An estimated 42% in 2016, according to Secretary of Transportation Stephanie Pollack. The increase in GHG emissions from transportation has surpassed the gains made in reducing emissions from the building and electricity sectors combined. The single most important goal to reducing transportations GHG emissions is increasing shared transportation – ‘more people in fewer vehicles.’ Secretary Pollack was speaking at the Metropolitan Area Planning Council’s meeting on insights from the recently released Governor’s report on the Future of Transportation in Massachusetts.
A panel of speakers answered questions including – what can local communities do?
- Local communities need to focus on land use (housing to reduce sprawl, retail to serve local communities), access to streets and curb space (parking spots, bus lanes, Ubers in bike lanes, etc.), and working across city/town lines to create HOV/bus and bike lanes and other shared transit options.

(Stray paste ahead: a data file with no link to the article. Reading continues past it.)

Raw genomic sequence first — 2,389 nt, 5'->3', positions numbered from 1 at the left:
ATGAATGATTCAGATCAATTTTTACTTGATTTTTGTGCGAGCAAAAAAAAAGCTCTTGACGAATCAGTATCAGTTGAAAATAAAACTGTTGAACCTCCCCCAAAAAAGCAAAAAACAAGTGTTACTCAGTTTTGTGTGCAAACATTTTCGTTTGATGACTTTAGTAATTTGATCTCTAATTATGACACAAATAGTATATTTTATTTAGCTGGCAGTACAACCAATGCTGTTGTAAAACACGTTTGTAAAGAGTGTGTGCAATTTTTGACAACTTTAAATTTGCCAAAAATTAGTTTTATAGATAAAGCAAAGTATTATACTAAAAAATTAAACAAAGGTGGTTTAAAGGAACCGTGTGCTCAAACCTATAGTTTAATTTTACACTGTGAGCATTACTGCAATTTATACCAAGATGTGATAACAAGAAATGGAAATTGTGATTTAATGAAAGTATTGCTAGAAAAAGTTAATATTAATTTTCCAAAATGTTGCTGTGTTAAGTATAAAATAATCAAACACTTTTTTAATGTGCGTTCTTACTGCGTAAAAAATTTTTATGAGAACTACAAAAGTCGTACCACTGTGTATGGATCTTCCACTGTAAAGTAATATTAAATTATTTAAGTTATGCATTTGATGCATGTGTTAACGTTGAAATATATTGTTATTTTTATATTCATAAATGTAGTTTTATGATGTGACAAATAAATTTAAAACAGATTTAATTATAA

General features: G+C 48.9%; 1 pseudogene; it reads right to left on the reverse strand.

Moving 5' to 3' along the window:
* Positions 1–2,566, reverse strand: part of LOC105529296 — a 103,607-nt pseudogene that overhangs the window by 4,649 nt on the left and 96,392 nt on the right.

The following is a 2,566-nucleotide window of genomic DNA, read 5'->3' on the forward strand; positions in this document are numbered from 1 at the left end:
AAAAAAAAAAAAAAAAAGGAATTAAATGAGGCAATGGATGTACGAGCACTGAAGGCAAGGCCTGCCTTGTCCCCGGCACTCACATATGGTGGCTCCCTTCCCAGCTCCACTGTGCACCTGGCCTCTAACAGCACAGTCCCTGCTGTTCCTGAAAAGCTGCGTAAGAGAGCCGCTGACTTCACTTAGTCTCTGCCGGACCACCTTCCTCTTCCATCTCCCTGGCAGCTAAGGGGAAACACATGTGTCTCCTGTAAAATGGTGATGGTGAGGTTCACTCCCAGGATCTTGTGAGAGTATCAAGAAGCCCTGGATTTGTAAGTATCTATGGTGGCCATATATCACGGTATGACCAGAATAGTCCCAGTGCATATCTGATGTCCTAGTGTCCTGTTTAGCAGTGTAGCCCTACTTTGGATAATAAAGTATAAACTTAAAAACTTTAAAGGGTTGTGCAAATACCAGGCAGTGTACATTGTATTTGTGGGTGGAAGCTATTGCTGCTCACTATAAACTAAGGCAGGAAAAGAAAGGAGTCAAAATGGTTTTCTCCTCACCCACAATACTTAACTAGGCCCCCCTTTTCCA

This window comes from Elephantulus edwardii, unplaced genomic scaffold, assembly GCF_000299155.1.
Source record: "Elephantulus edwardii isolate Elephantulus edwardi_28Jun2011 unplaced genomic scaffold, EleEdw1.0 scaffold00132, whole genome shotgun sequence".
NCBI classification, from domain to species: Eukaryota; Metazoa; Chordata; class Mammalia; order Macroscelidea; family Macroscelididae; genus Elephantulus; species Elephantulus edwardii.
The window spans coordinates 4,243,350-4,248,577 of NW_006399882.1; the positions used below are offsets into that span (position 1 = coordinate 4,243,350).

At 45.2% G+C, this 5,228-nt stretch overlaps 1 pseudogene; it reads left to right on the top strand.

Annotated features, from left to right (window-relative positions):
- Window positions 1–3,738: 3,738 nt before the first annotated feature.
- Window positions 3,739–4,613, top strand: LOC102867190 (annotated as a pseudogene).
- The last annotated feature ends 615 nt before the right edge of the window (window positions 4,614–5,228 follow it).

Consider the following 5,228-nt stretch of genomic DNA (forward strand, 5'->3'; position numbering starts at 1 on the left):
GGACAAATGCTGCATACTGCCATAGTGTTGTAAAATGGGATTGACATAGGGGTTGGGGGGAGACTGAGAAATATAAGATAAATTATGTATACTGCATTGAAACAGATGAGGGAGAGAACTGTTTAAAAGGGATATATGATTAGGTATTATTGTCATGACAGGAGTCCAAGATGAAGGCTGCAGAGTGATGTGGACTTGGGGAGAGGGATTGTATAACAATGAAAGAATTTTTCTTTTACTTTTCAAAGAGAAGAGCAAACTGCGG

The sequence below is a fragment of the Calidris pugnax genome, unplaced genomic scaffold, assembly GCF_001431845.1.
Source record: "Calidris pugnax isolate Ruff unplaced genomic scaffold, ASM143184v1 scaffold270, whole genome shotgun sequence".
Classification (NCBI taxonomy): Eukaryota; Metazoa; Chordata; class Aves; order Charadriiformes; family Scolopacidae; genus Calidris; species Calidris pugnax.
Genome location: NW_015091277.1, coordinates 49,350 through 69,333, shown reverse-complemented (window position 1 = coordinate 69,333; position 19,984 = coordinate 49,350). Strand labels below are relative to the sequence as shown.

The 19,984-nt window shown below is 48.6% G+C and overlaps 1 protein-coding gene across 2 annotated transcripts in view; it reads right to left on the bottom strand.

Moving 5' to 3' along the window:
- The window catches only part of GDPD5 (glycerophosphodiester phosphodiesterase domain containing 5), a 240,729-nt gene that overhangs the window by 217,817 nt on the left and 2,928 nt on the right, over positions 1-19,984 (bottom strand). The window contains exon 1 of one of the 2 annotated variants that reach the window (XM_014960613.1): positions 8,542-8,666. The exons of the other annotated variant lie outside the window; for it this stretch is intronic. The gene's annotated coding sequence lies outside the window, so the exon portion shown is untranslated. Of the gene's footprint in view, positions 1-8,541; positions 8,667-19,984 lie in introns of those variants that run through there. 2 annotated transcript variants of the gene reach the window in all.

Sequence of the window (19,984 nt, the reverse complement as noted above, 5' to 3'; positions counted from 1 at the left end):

- Local communities can break down siloing of transit services, such as school buses which students, but not teachers, can use to get to school.
- They can also work on equity. Privatization of shared transit (shuttles, Uberpool, etc.) won’t improve transit equity. Businesses will not address transit equity issues, so communities need to find good solutions.
The complete report on the Future of Transportation is available online on the Commission on the Future Transportation website.